A few ways to play
There are three ways investors can get exposure to silver. My top approach for silver exposure is purchasing physical silver bullion and coins, followed by purchasing shares of ETFs that track silver prices, and finally through the stock of the individual silver companies/miners.
Physical Assets Are the Best Way to Own Silver
In my opinion, the best way to invest in silver is through physical bullion or coins. There are dealers in most cities and merchants on the Internet where you can buy silver bullion bars and/or coins. I not only consider physical silver as a wise investment given government stimulus, but I also consider it to be a form of insurance in case of a total breakdown of the fiat currencies and modern financial systems we have in the world today. If you decide to invest in physical silver assets, do so by only buying from a reputable dealer. The only downside from Internet purchases is high shipping and insurance costs as well as the possibility of a required minimum purchase. Whenever possible, buy locally to avoid such excessive shipping and handling fees.
Silver ETFs/CEFs Can Be Profitable
Although I recommend owning physical assets, one option every silver bull should consider, especially those who do not feel comfortable with purchasing physical silver, is through buying units of an ETF.
The iShares Silver Trust: This is a popular investment that seeks "to reflect the price of silver owned by the Trust, less the Trust's expenses and liabilities. The fund is intended to constitute a simple and cost-effective means of making an investment similar to an investment in silver." Although the fund is not the exact equivalent of an investment in silver, they provide investors with an alternative that allows a level of participation in the silver market through the securities market. The fund has $8.9 billion in assets with an annual expense ratio of approximately 0.5%. One important thing to note with the SLV is that iShares recently announced an increase in fees. This increase makes SLV slightly less attractive than it once was. Although SLV tracks the price of silver, if silver were to remain stagnant for all of 2013, say at $25 an ounce, then SLV would lose value given the fees and expenses. Overall, it does a good job of tracking silver price moves in general, but this caveat is important to consider for a long-term investment. Shares in SLV currently trade at $21.72 on average volume of 11.7 million shares and have a 52-week range of $21.66-$34.08.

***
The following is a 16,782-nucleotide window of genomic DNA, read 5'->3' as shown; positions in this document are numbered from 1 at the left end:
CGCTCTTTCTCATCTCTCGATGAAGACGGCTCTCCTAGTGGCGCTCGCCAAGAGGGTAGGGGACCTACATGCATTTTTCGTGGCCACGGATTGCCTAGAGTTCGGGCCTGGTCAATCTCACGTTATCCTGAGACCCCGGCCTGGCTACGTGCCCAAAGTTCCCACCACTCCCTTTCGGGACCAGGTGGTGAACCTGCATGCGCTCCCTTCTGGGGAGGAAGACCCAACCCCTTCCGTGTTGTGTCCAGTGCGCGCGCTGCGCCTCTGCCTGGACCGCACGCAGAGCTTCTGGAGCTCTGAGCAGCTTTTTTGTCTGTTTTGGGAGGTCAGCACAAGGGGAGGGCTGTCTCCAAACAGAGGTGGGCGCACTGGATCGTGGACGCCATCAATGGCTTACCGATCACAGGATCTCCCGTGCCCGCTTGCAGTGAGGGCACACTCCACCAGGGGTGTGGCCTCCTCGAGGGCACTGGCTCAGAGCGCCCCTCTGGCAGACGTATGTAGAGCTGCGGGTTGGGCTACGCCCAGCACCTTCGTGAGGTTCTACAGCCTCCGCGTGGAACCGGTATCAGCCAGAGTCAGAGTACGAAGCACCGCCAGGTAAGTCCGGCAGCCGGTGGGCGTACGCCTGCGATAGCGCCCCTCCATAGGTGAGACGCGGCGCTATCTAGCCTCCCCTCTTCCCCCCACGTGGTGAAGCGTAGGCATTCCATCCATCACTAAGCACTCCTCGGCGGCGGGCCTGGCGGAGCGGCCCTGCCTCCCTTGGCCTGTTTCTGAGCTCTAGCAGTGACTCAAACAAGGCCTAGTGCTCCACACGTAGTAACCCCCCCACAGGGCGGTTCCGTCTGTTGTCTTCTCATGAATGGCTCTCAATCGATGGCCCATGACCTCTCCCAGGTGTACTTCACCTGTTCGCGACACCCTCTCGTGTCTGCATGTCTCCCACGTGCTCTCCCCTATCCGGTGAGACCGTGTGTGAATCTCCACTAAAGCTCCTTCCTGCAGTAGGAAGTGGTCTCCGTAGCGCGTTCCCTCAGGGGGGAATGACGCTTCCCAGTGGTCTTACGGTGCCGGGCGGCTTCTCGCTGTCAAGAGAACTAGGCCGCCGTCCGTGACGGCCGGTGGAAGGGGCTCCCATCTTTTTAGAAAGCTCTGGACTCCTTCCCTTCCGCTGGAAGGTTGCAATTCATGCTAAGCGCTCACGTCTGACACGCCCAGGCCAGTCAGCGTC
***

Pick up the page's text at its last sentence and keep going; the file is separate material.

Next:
ETFS Silver Trust (SIVR): This is another less popular ETF that tracks the price of silver. SIVR is "an investment Trust. The Trust holds silver bullion and issues shares in exchange for deposits of silver and distributes silver in connection with the redemption of baskets. The investment objective of the Trust is for the shares to reflect the performance of the price of silver, less the Trust's expenses and liabilities. The Trust is designed to provide an individual owner in the shares an opportunity to participate in the silver market through an investment in securities." SIVR has about $600 million in assets, far less than the $8.8 billion in assets of SLV. In contrast, SIVR has an expense ratio of 0.3%, which is 20 basis points lower than the expense ratio of SLV. Over recent months, the performance of SLV has been superior to SIVR. SIVR currently trades at $22.16 on average volume of 280,000 shares with a 52-week range of $22.16-$34.85.